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Tag Archives: Old Mill Beach
“06880” readers know Fred Cantor as an avid commenter, with a keen eye for Westport’s history, and a passion for its present and future. He’s also a multi-talented writer, movie and play producer, and attorney
The 1971 Staples High School graduate has had health issues, so for the past few years he and his wife Debbie have spent winters in Southern California. They were there last year, when the pandemic (and his doctor’s advice) turned a few months’ stay into more than a year. It was the longest time he’d been away from Westport since moving here at age 10.
After 17 months, Fred and Debbie are back. Here’s what he sees.
The first thing that grabbed our attention coming off Exit 17 was the empty train station parking lot. We had read about the large number of people working at home, but that was an eye-opener.
Yet then, almost instantly, there were old welcome sights: the approach to the distinctive Cribari Bridge — with early signs of spring (daffodils in full bloom) — and just past the bridge, 19th-century homes with yards fronted by quintessential New England stone walls or wrought-iron fences.
I don’t think Debbie and I crossed a bridge over a river once in our area of SoCal— and certainly not a bridge on the National Register of Historic Places — even before the pandemic, when we did more driving. Southern California has much natural beauty, but in the area of Orange County where we rented, numerous rivers and streams are certainly not among them.
And historic 19th century homes — well, they did not exist there. Some of those towns were created in the 1960s or later.
Westport’s historic homes, stone walls, rivers and meandering tributaries — such as can be seen along Ford Road — are among the sights I missed the most.
Forsythias blooming all around Westport were another “welcome home” sign; that too was much rarer in our part of SoCal.
Heading to the beach, I had to stop at Joey’s By The Shore at its new location. I hoped to see Joey after all this time. but he’s away.
That reinforced my feelings that, while many of us embrace longtime local establishments, it is largely the proprietors we really have such warm feelings about. That was certainly true when the Nistico family switched its restaurant operation from the Arrow to the Red Barn.
Walking across the street to Old Mill Beach instantly reminded me why that has long been a personal favorite. It’s not only beautiful; it’s often serene, as exemplified by a couple quietly reading their iPad and newspaper on a nearly empty beach.
When I was away I stayed in touch with Westport friends via email, texts, social media, occasional phone calls and Zoom.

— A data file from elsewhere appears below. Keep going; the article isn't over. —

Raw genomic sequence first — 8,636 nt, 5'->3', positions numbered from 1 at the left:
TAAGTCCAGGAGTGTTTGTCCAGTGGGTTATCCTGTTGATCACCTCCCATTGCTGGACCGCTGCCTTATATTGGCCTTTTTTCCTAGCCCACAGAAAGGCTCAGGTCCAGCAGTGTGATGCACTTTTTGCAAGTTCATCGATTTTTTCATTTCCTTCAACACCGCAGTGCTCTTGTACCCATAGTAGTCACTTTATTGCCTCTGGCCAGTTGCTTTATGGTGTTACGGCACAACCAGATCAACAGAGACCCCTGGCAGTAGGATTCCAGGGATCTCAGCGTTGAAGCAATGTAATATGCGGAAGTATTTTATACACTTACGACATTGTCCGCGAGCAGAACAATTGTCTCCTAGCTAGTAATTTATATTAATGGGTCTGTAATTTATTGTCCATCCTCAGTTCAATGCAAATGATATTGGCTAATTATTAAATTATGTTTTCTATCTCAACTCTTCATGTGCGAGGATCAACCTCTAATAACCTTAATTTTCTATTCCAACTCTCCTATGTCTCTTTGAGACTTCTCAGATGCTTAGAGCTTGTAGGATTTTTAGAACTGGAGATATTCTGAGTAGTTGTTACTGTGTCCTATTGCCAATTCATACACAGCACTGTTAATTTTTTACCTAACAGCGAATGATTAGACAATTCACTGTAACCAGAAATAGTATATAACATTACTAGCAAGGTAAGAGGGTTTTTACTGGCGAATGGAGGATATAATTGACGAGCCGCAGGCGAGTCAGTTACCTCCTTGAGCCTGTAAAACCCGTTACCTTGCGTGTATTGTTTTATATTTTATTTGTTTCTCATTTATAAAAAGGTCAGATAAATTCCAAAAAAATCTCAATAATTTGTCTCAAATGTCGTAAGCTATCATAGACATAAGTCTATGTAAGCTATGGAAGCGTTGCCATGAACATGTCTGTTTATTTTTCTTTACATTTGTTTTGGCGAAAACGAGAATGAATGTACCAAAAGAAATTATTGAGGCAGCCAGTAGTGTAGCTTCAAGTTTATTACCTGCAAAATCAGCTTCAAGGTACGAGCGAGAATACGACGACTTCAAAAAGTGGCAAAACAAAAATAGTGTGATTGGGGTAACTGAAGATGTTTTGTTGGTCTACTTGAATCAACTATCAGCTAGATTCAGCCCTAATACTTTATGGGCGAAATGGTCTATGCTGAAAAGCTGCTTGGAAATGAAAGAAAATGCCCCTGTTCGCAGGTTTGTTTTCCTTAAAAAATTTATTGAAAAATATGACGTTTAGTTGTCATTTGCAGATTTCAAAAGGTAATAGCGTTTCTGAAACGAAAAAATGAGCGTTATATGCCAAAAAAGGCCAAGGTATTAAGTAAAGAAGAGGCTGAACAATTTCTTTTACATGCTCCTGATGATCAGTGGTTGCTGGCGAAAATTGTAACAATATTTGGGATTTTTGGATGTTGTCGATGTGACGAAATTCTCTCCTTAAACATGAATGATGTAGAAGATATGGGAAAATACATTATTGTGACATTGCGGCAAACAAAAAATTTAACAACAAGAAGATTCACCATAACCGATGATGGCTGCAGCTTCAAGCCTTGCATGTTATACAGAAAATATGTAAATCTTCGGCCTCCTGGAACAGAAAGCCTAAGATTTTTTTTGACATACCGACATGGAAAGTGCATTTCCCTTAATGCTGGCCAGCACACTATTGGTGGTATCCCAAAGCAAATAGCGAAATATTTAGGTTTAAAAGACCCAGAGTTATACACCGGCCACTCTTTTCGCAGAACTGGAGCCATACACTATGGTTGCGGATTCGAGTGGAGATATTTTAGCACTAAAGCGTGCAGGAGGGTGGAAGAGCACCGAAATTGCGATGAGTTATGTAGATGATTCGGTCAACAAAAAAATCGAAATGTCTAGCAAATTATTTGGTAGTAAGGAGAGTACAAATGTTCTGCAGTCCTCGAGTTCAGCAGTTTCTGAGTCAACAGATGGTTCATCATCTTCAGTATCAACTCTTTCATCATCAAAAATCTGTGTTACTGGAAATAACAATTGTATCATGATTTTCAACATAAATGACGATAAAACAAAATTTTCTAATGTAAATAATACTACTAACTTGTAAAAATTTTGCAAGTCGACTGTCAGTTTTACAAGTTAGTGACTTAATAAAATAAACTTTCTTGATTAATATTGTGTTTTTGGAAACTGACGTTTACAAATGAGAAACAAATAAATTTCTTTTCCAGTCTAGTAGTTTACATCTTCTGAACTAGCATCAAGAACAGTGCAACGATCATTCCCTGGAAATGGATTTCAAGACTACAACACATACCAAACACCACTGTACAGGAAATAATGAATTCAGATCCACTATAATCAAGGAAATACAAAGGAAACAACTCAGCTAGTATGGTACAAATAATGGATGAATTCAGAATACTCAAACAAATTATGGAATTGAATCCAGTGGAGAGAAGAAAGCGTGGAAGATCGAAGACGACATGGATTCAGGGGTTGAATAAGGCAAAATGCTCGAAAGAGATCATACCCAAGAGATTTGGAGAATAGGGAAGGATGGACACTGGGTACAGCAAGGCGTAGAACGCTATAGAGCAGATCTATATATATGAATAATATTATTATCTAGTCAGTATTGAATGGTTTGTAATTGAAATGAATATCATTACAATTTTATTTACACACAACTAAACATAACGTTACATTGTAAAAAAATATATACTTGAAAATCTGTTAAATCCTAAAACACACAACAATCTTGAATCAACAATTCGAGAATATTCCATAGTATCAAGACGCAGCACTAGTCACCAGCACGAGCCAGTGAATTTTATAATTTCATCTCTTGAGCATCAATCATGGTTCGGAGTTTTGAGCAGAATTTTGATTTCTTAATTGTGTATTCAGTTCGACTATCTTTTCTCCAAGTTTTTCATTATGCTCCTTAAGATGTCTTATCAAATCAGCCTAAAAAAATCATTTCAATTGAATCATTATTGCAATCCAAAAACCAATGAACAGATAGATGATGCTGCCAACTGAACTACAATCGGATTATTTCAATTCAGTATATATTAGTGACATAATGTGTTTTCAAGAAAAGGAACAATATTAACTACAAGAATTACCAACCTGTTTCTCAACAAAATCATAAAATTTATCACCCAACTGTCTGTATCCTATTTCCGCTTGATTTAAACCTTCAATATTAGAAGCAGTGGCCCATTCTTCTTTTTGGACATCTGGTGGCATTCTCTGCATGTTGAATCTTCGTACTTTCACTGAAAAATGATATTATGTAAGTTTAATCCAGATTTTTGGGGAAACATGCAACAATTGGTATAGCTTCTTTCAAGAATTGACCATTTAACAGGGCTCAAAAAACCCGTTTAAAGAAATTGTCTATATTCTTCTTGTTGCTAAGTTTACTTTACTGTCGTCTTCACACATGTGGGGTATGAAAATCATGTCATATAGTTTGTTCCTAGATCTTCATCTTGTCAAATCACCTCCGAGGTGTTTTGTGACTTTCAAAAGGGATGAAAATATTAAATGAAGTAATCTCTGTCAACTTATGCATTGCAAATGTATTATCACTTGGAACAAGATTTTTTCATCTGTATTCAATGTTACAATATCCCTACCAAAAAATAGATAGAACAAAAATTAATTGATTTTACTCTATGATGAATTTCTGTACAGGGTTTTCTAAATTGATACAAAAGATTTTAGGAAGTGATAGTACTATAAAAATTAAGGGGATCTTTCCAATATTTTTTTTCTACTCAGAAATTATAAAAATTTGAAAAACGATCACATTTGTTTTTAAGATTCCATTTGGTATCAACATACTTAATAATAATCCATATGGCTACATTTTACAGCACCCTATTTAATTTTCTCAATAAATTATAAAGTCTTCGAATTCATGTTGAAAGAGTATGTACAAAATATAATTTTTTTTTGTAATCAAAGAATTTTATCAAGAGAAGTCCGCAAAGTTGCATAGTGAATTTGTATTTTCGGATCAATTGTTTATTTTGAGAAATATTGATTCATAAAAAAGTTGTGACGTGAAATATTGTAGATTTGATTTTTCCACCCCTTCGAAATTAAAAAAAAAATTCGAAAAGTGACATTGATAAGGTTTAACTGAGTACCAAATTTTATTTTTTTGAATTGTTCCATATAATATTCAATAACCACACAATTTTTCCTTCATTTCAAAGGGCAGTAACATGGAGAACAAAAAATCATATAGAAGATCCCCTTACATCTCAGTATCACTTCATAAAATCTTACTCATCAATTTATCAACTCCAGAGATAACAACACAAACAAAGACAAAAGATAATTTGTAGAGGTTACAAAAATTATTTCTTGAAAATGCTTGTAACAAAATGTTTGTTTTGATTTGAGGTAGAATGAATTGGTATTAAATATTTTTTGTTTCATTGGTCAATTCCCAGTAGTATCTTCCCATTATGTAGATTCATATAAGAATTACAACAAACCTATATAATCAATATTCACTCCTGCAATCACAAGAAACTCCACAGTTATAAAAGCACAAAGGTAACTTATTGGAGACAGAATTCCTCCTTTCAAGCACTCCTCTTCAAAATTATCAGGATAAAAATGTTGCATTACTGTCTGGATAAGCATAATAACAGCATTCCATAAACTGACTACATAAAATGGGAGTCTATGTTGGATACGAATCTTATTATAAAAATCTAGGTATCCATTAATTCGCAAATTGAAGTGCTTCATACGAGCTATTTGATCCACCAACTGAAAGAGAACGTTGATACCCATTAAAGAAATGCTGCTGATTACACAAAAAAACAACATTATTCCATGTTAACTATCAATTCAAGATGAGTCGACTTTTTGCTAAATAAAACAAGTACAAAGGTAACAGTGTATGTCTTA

I followed local Westport news via “06880,” so in certain respects I didn’t feel 3,000 miles away from what was happening here. By contrast, I vividly recall the summer of 1964. I was at camp in Pennsylvania, and learned of my Little League team winning the Minor League World Series a week after the fact, when I received a letter from my parents with a clipping from the Town Crier.
The most difficult thing about being so far away was not being able to see our 93- and 95-year-old moms. Daily phone calls and occasional FaceTime calls didn’t quite suffice.
So that first weekend back in town generated a teary reunion hug between Debbie and her mom. It was coupled with a culinary discovery: delicious mini-babka at the new Kneads Bakery, which we all enjoyed at their outdoor dining area.
That first weekend back also generated our first experience with traffic. At 4 p.m. Saturday there was a big backup on Bridge Street toward Saugatuck. Traffic crawled on 95, spilling over onto local streets.
Other than on the single-lane canyon road leading to Laguna Beach, we never experienced major backups in SoCal. The main local roads have 3 lanes in each direction — with an additional two left-hand turn lanes at major intersections.
During that traffic tie-up on Bridge Street I witnessed an “only in Westport” moment (and something I had never seen in close to 60 years here). Moving right by the traffic on a highly unusual mode of transit were two cyclists on penny-farthings (you can look it up🤨).
Seeing that, I knew for sure I was back in Westport!
Scenes from today’s snowfall:
The fence at Sherwood Mill Pond is temporary, says Jeff Northrop Jr.
His family owns the strip of land where a fence was erected yesterday. It’s on the north side of the walking path between Old Mill and Compo Cove.
The temporary fence keeps people and pets off of the property while water quality monitoring tests are conducted.
The testing — which may take a year — will examine eutrophication, Northrop says. That occurs when a body of water becomes overly enriched with minerals and nutrients, which induces excessive algae growth. The process may result in oxygen depletion of the water, which harms fish and other wildlife.
“Protecting marine resources starts with sound agricultural and waste management practices,” Northrop notes.
Sherwood Mill Pond was in bad shape in the 1970s. It took decades of work to get it where it is today.
The fence will prevent dogs, and humans like fishermen and crabbers, from accessing the pond, which could impact the testing.
If a permanent fence is needed — for liability purposes, and/or to keep hordes of youngsters from jumping off the bridge (as they did last loudly and constantly last summer, to the annoyance of neighbors) — Northrop says it will be more aesthetically pleasing than the chain link one that’s there now.